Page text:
Juniper Networks Inc. has prevailed in a jury trial on a patent infringement claim that cybersecurity company Finjan Inc. had valued at $60-70 million.
An Irell & Manella team led by partner Jonathan Kagan persuaded U.S. District Judge William Alsup of the Northern District of California to exclude all of Finjan’s damages evidence. Jurors then found Dec. 14 that Juniper’s cloud-based scanning systems did not infringe claim 10 on Finjan’s patent on a malware runtime monitoring system.
Finjan has a track record of decent success in the Bay Area. It won a $39.5 million verdict against Blue Coat Systems in 2015—later settled following a reduction in damages on appeal—and a $15 million verdict against Sophos Inc. in 2016 that featured the same 8,777,494 patent from last week’s trial. Finjan states on its website that it has generated more than $350 million from licensing its IP.
“We’re disappointed, but not discouraged,” Finjan Chief Intellectual Property Office Julie Mar-Spinola said Monday afternoon. She noted that post-trial motions lay ahead, and that Finjan is asserting other claims against Juniper that have yet to be tried.
Juniper and Irell had argued that the accused product, a cloud-based malware protection service called Sky ATP that’s offered as an add-on to Juniper’s SRX Gateways, generated only $1.8 million in revenues during the damages period. “The notion that Juniper would have agreed to pay Finjan $60-$70 million on sales of $1.8 million defies basic laws of economics,” Juniper argued in a motion signed by Irell partner Rebecca Carson.
Irell argued that Finjan’s expert, Kevin Arst, had improperly calculated damages based on all SRX gateways, whether enabled with Sky ATP or not, and on related cost savings.
Alsup apparently agreed—he excluded Arst’s testimony, though his reasoning is under seal. Although he stated throughout the proceedings that experts aren’t necessary in his view to prove damages, he ultimately excluded lay testimony from Finjan executives as to the patent’s licensing value.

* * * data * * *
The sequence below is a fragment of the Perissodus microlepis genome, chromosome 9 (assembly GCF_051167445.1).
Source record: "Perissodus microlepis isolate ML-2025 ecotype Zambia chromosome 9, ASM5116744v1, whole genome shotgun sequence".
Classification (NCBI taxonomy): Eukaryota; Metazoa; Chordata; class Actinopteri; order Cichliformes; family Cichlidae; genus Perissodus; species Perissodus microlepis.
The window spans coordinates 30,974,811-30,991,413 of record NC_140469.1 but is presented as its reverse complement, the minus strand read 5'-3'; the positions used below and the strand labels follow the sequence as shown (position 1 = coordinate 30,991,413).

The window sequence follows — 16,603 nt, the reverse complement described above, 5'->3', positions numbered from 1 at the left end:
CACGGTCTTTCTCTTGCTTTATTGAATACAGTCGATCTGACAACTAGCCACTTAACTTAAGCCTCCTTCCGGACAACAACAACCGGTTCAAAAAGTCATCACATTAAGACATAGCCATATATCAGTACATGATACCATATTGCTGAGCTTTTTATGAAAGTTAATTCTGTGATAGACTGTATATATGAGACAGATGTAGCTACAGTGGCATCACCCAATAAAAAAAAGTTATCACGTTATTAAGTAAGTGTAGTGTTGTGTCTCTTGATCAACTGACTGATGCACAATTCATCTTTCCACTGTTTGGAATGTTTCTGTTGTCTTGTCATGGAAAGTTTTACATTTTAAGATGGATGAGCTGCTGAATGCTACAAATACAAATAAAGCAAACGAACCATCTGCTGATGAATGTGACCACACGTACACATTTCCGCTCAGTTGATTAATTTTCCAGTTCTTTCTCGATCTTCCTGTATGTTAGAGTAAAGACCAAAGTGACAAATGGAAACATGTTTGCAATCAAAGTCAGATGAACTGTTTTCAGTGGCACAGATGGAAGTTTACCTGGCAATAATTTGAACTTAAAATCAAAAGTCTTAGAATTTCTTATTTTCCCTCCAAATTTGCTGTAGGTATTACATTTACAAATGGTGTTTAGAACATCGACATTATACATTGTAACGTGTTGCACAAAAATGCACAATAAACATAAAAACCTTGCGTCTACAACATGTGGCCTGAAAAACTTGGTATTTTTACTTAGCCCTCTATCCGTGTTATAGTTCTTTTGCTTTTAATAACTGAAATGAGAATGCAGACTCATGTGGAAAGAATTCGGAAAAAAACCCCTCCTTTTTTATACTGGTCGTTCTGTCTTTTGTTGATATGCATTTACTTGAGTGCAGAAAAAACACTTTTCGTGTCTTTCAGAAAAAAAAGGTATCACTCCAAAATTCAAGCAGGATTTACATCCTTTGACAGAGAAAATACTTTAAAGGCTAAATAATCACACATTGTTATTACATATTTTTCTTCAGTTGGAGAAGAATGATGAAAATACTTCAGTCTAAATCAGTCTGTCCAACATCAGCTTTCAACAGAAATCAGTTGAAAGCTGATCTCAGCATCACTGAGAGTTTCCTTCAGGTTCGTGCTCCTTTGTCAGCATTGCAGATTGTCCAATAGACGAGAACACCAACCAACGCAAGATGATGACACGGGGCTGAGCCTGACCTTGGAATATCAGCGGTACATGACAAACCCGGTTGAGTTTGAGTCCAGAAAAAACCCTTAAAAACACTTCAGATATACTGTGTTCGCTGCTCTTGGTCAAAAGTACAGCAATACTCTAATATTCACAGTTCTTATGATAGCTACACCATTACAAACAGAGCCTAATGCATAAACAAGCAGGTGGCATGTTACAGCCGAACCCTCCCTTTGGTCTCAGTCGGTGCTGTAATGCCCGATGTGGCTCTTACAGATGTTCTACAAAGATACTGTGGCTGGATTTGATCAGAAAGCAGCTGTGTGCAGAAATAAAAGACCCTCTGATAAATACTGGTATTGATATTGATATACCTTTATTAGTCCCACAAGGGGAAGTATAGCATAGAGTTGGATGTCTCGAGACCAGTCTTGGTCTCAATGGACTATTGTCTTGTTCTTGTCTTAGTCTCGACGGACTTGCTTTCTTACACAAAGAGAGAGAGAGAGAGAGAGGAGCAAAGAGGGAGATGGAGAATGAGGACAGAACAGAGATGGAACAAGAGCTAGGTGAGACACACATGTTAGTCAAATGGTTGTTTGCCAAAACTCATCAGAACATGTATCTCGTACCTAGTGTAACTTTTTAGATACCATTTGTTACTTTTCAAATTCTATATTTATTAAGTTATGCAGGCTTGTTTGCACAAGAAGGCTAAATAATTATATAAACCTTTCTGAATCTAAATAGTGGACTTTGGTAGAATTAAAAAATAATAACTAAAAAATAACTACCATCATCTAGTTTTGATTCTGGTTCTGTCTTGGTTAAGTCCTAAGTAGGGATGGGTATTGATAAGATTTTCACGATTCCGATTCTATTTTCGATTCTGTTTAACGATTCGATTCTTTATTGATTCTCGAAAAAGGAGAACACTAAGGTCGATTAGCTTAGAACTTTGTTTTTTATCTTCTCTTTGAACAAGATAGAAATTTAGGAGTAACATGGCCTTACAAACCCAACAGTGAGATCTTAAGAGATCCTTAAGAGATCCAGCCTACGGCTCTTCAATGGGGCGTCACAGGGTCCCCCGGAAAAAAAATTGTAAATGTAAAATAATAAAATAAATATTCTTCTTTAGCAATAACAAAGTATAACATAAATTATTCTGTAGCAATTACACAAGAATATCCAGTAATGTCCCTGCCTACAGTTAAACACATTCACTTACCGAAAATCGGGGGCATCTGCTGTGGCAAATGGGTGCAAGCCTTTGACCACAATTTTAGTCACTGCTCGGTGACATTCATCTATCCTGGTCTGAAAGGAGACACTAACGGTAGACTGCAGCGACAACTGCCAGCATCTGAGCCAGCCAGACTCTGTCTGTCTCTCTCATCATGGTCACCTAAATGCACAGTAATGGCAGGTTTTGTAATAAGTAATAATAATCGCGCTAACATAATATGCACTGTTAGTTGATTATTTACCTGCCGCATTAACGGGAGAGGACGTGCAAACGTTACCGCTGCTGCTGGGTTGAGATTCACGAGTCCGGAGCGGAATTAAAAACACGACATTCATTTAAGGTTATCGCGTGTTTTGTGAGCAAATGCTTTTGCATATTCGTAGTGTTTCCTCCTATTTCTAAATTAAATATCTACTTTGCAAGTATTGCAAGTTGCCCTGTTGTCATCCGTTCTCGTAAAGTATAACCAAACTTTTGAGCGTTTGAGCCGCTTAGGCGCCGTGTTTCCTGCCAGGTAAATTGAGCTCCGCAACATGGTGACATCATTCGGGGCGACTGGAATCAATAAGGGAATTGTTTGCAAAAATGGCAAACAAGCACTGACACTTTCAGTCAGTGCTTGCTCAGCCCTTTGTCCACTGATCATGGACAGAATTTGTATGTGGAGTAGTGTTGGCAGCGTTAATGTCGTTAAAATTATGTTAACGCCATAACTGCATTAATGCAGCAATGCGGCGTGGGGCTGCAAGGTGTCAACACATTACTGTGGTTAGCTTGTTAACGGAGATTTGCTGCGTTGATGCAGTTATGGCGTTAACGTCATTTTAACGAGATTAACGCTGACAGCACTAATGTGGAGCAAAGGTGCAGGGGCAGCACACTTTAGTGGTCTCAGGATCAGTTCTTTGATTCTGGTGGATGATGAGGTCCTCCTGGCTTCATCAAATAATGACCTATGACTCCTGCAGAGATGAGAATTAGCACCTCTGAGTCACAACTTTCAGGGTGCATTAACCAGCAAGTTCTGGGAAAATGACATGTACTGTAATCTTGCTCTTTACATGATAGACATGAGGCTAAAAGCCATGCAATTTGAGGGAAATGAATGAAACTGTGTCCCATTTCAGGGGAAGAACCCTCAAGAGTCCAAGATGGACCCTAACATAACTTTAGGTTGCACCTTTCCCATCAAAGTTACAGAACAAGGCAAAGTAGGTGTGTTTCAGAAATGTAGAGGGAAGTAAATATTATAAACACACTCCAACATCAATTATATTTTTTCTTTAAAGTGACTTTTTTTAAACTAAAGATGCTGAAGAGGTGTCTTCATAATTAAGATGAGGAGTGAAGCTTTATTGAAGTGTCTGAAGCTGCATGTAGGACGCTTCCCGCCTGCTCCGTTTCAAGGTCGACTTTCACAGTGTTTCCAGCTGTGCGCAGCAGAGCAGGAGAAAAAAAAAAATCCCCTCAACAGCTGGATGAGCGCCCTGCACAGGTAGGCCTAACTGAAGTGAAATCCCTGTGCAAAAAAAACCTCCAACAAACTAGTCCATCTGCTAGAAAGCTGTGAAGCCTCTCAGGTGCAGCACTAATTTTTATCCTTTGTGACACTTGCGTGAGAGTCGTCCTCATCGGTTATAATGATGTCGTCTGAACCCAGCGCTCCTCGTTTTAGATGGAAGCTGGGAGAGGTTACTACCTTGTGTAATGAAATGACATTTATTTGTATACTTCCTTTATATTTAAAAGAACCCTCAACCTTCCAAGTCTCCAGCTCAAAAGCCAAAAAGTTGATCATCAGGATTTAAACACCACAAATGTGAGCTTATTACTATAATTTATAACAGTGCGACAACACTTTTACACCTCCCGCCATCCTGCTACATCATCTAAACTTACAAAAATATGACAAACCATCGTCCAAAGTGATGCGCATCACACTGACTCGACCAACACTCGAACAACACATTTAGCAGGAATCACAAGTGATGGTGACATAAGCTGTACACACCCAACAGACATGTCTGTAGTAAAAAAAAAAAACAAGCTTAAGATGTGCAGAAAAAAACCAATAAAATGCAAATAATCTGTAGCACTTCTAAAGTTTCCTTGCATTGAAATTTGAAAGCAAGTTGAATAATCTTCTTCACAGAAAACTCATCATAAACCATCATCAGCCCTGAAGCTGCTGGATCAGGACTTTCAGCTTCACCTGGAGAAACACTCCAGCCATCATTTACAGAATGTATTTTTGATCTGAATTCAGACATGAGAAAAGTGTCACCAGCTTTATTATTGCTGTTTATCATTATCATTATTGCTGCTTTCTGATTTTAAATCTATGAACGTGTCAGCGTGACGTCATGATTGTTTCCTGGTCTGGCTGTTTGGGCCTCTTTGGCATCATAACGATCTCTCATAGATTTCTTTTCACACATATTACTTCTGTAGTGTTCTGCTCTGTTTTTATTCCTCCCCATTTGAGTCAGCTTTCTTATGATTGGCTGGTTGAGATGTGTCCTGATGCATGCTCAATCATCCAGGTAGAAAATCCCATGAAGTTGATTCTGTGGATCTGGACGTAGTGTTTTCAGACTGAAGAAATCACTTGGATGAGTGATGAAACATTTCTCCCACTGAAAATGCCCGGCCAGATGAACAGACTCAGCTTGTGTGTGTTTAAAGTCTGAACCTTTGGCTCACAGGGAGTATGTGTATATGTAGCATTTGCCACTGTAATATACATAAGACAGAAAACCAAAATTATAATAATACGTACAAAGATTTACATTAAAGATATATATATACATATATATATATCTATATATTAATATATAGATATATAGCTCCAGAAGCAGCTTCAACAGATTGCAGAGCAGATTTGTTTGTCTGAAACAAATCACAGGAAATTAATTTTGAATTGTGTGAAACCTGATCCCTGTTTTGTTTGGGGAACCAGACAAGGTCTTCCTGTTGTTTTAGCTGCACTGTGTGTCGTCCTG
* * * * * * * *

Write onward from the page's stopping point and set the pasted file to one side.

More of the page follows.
Along with Kagan and Carson, Juniper’s team included partner Alan Heinrich and associates Josh Glucoft, Casey Curran, Sharon Song and Kevin Wang. Finjan was represented by regular outside counsel at Kramer Levin Naftalis & Frankel.
The case was tried under Alsup’s “shootout” format, in which he instructs the plaintiff to assert what it considers its strongest claim and the defendant to attack the weakest. The idea is to develop guidance for the parties on the value of all the asserted claims while educating Alsup about the patents. In many cases both claims get decided on summary judgment. Alsup did grant summary judgment of non-infringement on Juniper’s chosen claim, but found factual issues that had to be submitted to a jury on Finjan’s claim.
Finjan v. Juniper Networks had drawn attention on the IP blog Patently-O because Alsup had indicated he would submit part of Juniper’s claim that the patent is ineligible under Section 101 to the jury. But the parties subsequently stipulated that Alsup could decide patent eligibility after trial. Given the outcome on damages and non-infringement, it’s not clear if Alsup will rule on eligibility.